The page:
When I arrived back home, I tried to make it up to the kids by bringing them the just-released Celery Night Fever, which is a show about forgiveness, therefore attempting to subconsciously help them forgive their mother for hanging out with their favorite celebrities without them.

It totally worked.

Laura the Carrot’s character further reinforced to Ali the beauty in being Type-A, and she has carried around a checklist ever since, begging me for items that she could add to it.

Laura the Carrot and Ali With Checklists

(Though she wasn’t a fan when I suggested adding bedtime.)

I brought Noah home his own Larry the Cucumber, since my teenage version of Larry is packed somewhere in a box of high school keepsakes. And since we haven’t had baths between my return home and the writing of this post, I can say with certainty that Larry has not left Noah’s presence in at least 72 hours.

Noah and Larry the Cucumber

Between the two of them, they invented a game called “Larry Draws”, and apparently Larry does know how to draw because quite suddenly, Noah began coloring in the lines.

Noah Coloring Celery Night Fever with Larry the Cucumber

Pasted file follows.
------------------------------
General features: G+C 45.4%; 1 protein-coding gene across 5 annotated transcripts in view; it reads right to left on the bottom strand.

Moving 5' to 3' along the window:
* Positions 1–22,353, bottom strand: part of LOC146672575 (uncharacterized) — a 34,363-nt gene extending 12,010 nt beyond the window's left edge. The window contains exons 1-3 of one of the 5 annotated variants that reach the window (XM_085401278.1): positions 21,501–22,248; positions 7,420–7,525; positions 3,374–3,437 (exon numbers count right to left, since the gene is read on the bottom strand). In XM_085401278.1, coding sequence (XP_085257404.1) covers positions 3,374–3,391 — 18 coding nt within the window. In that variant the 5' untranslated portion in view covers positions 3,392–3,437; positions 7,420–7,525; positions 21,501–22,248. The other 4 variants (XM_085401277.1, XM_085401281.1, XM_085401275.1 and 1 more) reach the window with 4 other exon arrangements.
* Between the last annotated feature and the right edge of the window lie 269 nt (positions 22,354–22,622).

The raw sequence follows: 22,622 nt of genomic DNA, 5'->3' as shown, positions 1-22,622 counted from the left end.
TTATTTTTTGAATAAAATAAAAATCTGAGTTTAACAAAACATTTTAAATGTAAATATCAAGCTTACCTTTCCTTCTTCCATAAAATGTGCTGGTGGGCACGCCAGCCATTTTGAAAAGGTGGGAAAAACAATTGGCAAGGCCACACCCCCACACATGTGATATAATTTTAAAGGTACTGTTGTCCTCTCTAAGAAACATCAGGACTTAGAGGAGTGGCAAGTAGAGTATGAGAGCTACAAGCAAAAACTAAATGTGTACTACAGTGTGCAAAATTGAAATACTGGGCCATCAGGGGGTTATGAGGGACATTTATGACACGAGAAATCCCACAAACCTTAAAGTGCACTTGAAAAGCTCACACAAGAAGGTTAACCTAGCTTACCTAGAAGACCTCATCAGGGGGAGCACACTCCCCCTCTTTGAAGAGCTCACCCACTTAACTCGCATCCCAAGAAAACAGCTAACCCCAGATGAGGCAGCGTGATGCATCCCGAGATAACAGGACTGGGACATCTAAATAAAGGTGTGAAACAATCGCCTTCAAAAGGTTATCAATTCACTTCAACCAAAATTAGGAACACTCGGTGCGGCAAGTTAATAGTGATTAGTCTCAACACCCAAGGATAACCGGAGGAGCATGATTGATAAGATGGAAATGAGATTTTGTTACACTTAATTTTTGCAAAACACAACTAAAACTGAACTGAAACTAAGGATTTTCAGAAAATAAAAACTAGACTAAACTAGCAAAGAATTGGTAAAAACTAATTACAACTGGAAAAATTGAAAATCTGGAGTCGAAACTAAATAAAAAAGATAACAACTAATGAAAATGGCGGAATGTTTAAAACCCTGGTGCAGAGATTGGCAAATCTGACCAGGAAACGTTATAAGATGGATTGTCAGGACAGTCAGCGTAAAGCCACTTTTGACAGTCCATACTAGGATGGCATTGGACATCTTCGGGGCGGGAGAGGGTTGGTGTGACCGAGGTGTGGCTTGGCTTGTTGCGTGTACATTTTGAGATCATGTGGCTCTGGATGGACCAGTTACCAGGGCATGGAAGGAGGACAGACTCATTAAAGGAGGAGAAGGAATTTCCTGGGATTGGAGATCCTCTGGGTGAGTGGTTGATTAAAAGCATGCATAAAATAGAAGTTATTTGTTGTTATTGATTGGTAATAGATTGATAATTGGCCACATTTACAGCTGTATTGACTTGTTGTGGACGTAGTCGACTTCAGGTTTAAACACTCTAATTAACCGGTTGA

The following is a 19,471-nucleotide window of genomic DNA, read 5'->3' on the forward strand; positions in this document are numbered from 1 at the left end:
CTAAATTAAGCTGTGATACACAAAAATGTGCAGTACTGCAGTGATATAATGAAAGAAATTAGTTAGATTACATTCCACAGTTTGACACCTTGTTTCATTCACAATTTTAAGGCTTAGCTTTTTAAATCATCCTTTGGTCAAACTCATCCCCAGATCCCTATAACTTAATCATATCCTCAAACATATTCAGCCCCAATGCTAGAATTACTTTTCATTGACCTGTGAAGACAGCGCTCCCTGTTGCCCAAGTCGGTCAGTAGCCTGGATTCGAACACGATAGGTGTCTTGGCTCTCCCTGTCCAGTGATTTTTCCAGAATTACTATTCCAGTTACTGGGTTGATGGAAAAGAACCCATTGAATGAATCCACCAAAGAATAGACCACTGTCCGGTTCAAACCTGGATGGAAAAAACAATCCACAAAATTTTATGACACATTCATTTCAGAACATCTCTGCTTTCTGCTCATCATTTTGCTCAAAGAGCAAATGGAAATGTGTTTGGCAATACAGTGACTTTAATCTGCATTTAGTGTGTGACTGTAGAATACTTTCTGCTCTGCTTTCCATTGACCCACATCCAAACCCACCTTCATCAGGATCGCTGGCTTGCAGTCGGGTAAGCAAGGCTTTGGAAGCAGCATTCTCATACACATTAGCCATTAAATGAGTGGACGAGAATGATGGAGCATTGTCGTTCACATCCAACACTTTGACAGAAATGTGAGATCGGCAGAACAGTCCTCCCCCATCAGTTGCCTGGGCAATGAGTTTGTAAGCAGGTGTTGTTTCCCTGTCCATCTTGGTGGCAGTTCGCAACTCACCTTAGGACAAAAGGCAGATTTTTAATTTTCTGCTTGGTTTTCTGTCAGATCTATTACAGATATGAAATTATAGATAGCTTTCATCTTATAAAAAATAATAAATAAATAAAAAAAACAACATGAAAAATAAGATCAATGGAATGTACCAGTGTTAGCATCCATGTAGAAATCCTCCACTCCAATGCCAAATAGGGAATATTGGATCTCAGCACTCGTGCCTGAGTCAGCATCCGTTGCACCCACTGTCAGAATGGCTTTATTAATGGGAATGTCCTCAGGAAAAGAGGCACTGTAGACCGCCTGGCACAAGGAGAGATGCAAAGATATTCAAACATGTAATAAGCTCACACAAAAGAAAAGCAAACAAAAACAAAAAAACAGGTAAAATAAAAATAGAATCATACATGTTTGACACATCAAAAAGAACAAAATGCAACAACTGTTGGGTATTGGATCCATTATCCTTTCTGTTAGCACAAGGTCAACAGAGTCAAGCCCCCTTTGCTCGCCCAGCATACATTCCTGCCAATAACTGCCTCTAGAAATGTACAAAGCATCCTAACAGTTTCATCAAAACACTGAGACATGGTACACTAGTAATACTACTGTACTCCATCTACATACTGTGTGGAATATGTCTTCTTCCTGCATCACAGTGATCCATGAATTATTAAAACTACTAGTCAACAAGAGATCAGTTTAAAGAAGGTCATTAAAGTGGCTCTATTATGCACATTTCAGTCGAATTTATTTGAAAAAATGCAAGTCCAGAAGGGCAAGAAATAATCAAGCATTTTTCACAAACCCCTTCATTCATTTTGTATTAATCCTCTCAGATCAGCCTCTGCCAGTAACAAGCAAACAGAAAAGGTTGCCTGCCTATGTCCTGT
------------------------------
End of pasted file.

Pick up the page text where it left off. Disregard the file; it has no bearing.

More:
Cucumbers are INSPIRATIONAL. And probably steal abandoned Pop Tarts when kids aren’t looking.

Ali was also inspired, and showed up my previously exposed drawing skills with this portrait of Noah and his new best friend.

Ali's Drawing of Noah and Larry the Cucumber

The trip was fantastic, and I left with a newly revived vigor for all things veggie. To celebrate, I went out and bought my six favorite VeggieTales movies to share with you guys!

Veggie Tales Giveaway

I love all of these for different reasons: The Wonderful Wizard of Ha’s and Lord of the Beans have unbelievably brilliant nods to the classics that inspired them, A Snoodles Tale makes me sniffle with joy every time I see it, Little Joe and King George are adorable and have great lessons that we all need reminded of, and Celery Night Fever, the newest release, is an always-needed reminder not to hold grudges – and has some dang catchy music.